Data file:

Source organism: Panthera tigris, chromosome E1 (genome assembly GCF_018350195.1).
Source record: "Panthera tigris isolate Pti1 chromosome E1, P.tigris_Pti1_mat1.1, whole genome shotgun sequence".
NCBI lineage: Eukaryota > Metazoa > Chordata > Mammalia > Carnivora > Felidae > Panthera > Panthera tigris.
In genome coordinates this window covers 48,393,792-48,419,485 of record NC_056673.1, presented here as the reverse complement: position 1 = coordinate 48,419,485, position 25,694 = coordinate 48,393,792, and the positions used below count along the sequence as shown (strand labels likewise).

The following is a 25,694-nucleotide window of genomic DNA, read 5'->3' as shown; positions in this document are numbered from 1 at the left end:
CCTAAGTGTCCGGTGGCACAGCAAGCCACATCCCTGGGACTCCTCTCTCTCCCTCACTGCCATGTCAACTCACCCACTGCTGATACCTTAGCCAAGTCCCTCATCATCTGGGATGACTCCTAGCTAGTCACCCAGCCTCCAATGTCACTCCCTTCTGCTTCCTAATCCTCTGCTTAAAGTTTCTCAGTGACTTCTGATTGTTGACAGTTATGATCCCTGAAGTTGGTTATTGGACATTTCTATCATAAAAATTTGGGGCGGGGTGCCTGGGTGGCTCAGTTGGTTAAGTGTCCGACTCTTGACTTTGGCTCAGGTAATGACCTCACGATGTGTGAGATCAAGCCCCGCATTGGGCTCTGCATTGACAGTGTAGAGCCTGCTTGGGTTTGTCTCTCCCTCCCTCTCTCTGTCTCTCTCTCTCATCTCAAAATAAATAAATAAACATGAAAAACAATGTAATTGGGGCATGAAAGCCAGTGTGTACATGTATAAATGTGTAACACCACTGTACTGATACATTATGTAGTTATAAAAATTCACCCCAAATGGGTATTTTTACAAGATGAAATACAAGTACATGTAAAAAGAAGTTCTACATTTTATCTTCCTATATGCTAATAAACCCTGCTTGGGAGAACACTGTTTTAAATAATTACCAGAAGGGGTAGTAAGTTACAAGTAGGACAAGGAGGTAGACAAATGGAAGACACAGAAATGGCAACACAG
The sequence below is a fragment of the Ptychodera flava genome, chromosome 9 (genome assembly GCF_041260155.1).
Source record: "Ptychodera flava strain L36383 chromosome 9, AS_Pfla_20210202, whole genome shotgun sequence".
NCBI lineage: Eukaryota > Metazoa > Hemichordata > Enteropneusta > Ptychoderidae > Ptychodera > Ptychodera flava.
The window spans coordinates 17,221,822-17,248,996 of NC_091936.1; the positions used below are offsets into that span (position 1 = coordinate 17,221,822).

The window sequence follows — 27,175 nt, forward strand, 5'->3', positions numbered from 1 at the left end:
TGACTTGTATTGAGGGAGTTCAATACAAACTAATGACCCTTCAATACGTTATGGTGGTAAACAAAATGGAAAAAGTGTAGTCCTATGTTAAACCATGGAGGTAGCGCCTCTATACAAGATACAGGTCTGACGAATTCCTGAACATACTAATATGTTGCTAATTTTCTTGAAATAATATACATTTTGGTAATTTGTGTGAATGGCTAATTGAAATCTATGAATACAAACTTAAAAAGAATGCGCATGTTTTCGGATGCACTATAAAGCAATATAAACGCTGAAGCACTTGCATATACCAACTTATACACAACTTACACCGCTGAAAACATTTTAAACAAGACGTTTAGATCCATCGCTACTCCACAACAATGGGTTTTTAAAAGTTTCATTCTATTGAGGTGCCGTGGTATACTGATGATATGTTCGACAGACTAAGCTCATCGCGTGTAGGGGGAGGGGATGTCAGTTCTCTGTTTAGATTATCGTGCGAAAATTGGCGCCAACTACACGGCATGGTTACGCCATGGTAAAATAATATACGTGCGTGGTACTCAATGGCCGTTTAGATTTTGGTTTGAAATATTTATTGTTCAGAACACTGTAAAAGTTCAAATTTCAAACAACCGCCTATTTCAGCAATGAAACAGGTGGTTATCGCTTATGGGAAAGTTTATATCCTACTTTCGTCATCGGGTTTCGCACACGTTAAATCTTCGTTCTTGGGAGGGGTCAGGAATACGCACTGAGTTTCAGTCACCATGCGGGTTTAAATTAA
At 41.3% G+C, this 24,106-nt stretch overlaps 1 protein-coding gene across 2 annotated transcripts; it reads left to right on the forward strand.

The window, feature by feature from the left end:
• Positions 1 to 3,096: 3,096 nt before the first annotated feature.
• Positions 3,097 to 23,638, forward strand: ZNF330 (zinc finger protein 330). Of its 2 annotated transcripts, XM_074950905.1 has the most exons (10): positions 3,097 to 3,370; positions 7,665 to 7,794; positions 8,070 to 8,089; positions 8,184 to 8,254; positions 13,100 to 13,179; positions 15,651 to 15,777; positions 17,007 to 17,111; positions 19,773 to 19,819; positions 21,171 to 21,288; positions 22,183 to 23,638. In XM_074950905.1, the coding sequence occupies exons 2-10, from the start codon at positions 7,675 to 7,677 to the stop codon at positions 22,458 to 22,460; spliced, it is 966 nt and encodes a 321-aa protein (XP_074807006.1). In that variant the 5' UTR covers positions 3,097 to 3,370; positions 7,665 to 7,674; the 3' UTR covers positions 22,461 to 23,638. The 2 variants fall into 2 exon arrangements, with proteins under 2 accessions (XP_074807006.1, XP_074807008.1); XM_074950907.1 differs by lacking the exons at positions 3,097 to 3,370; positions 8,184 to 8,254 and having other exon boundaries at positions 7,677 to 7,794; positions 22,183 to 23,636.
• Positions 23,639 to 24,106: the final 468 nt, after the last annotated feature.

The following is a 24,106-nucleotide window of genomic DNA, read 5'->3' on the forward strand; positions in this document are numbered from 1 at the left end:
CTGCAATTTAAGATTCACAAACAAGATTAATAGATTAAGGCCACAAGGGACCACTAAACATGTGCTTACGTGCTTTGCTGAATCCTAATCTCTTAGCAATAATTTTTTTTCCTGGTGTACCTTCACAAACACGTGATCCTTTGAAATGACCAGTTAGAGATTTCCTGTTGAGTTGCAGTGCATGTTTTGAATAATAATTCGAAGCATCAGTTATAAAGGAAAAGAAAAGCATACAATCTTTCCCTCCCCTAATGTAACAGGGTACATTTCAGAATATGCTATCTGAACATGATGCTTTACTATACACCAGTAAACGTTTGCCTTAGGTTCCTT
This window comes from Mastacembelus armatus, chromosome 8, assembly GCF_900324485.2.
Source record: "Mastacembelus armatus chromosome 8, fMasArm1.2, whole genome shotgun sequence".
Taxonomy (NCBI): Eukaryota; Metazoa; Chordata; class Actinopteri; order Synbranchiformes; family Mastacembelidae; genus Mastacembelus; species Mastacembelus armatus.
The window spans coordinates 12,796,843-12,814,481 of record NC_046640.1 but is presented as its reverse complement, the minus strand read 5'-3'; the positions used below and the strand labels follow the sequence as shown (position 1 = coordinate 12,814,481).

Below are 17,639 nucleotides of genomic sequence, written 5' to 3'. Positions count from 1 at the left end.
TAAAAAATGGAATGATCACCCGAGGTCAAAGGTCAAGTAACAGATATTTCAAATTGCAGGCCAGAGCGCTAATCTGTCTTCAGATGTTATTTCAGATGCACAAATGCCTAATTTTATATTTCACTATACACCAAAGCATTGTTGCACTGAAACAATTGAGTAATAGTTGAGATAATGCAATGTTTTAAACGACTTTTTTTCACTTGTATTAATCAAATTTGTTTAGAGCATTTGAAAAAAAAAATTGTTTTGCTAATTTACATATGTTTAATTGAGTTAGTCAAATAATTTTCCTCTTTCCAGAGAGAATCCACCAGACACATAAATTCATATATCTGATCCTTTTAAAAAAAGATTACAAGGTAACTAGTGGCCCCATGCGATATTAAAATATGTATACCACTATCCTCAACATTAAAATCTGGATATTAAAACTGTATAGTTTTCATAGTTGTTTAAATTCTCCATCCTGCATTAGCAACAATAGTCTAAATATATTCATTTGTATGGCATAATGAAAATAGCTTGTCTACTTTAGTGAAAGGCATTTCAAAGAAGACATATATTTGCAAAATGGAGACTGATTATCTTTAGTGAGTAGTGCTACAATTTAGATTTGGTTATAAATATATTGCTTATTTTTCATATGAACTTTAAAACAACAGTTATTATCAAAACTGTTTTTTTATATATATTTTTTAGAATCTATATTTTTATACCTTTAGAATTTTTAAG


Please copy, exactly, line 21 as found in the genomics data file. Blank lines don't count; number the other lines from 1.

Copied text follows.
Source record: "Mastacembelus armatus chromosome 8, fMasArm1.2, whole genome shotgun sequence".